Use of Caffeine to Identify and Quantify Wastewater Contamination in urban Streams
Ghosh, Upal

Traditionally, bacterial indicators such as faecal coliforms have been used to detect and monitor the contamination of natural waters by municipal wastewaters. However, the reliability of such measures has been questioned because of their short time of survival and their limited source specificity. An ideal marker should allow the unambiguous determination of the source, quantification of the magnitude of the pollution, and should have a relatively steady rate of consumption and release into wastewaters. Caffeine is a constituent of a variety of beverages and food products and is widely consumed across the world. In a recent study by the USGS in 139 streams across the United States, caffeine was identified as a common contaminant with a frequency of detection of 70%.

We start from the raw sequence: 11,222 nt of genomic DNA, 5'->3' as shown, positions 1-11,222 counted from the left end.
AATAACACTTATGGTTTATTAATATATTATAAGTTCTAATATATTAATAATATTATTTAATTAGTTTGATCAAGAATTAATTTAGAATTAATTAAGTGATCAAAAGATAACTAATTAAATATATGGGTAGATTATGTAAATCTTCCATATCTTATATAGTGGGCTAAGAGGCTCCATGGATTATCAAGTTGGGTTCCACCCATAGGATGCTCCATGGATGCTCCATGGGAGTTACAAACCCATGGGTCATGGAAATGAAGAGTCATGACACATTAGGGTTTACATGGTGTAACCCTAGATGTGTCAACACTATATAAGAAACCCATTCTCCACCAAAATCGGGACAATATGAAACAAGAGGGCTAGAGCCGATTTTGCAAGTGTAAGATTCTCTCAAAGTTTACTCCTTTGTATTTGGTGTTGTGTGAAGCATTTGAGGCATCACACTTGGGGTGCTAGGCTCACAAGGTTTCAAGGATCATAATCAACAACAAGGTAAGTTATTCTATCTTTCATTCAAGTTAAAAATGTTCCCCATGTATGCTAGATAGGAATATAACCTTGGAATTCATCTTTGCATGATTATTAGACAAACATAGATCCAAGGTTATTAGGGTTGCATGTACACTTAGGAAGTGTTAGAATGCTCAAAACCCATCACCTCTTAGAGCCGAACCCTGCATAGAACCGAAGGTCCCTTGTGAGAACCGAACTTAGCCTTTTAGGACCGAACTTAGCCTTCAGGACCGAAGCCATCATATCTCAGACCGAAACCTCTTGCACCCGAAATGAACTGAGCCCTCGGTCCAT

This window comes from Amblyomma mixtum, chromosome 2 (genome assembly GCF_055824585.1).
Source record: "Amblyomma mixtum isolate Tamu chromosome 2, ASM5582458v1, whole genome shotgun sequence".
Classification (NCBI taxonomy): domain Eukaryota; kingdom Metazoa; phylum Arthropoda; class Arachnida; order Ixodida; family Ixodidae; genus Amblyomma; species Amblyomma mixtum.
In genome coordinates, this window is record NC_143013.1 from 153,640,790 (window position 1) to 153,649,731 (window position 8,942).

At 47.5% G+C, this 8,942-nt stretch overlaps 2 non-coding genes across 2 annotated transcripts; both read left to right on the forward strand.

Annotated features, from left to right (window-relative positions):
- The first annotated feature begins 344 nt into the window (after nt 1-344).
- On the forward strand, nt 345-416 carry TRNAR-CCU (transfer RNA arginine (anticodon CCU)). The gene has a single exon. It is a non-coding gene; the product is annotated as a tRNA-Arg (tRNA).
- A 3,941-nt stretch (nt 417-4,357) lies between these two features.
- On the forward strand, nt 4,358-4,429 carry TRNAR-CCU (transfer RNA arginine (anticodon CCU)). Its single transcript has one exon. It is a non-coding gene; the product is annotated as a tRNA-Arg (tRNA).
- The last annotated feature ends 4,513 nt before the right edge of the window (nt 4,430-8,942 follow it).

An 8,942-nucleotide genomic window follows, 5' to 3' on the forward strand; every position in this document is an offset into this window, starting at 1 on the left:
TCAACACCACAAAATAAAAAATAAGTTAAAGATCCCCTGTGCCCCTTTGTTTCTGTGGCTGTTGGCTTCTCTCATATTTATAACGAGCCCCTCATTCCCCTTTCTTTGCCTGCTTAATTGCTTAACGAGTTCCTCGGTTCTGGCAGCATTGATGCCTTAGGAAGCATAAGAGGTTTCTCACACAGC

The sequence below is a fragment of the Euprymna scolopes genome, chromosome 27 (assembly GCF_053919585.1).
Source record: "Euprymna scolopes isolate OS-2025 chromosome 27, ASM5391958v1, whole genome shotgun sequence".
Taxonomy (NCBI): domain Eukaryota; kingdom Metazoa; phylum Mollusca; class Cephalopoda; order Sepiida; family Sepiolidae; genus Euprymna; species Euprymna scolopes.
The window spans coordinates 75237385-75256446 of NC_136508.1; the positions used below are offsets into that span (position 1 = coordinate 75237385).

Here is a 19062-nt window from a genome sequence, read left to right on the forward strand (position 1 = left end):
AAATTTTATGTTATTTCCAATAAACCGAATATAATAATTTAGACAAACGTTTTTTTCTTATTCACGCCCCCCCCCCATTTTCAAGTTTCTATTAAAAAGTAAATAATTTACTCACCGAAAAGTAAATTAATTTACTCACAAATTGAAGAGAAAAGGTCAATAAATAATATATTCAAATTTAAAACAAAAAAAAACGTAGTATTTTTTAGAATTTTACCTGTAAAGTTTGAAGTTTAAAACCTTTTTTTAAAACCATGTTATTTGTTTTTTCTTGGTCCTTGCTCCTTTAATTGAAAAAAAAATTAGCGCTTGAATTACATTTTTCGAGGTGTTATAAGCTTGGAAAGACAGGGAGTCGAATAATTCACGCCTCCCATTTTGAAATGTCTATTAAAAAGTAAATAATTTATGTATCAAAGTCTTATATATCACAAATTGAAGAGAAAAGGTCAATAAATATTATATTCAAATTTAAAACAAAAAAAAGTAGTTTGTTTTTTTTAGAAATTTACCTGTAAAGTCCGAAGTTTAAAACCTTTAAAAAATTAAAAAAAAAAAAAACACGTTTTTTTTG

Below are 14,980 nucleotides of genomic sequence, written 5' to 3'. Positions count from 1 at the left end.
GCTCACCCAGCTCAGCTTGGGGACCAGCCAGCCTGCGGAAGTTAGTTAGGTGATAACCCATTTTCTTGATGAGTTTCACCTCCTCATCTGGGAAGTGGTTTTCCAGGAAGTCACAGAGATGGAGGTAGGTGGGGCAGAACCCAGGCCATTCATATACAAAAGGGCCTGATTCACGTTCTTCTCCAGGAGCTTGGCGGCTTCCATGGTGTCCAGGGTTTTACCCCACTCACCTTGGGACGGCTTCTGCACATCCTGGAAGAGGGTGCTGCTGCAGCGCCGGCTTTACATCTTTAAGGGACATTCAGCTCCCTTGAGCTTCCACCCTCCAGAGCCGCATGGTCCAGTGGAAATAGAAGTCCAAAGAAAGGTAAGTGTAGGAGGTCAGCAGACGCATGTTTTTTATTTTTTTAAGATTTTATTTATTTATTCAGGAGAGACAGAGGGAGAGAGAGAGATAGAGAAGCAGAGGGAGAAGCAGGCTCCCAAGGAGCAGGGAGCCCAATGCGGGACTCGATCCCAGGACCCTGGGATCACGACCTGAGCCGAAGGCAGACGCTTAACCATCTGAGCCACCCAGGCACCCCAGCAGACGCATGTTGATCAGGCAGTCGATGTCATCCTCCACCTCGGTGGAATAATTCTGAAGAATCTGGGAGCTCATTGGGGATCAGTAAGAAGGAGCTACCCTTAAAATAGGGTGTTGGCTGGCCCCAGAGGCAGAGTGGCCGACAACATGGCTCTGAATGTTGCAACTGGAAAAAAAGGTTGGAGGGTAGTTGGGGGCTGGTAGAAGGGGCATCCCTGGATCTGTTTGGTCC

In this research we are investigating the inputs and fate of caffeine in an urban stream (Gwynns Falls) in Baltimore City. We have developed a method for caffeine analysis using gas chromatography and mass spectrometry that gives us very low detection limits in water. Shown in Figure 1 are some of our measurements of caffeine concentration in various streams in the Gwynns Falls watershed. We measured high levels of caffeine (average of 1,030 ng/L) in water samples from one of the tributaries (Gwynns Run) that has a suspected contamination from a leaking underground sewer line. We show that using a simple mixing model we can calculate the flux of wastewater-contaminated stream flowing into Gwynns Falls. Based on laboratory biodegradation and photochemical degradation tests, caffeine appears to be reasonably conservative in the water column for typical travel times in an urban watershed near the coast. Inputs from this research are helping a larger collaborative effort among UMBC, Baltimore Ecosystem Study, and Baltimore City to understand the inputs and fate of wastewater-related contaminants in a highly urbanized watershed.

Keywords: caffeine, wastewater, urban streams, contamination

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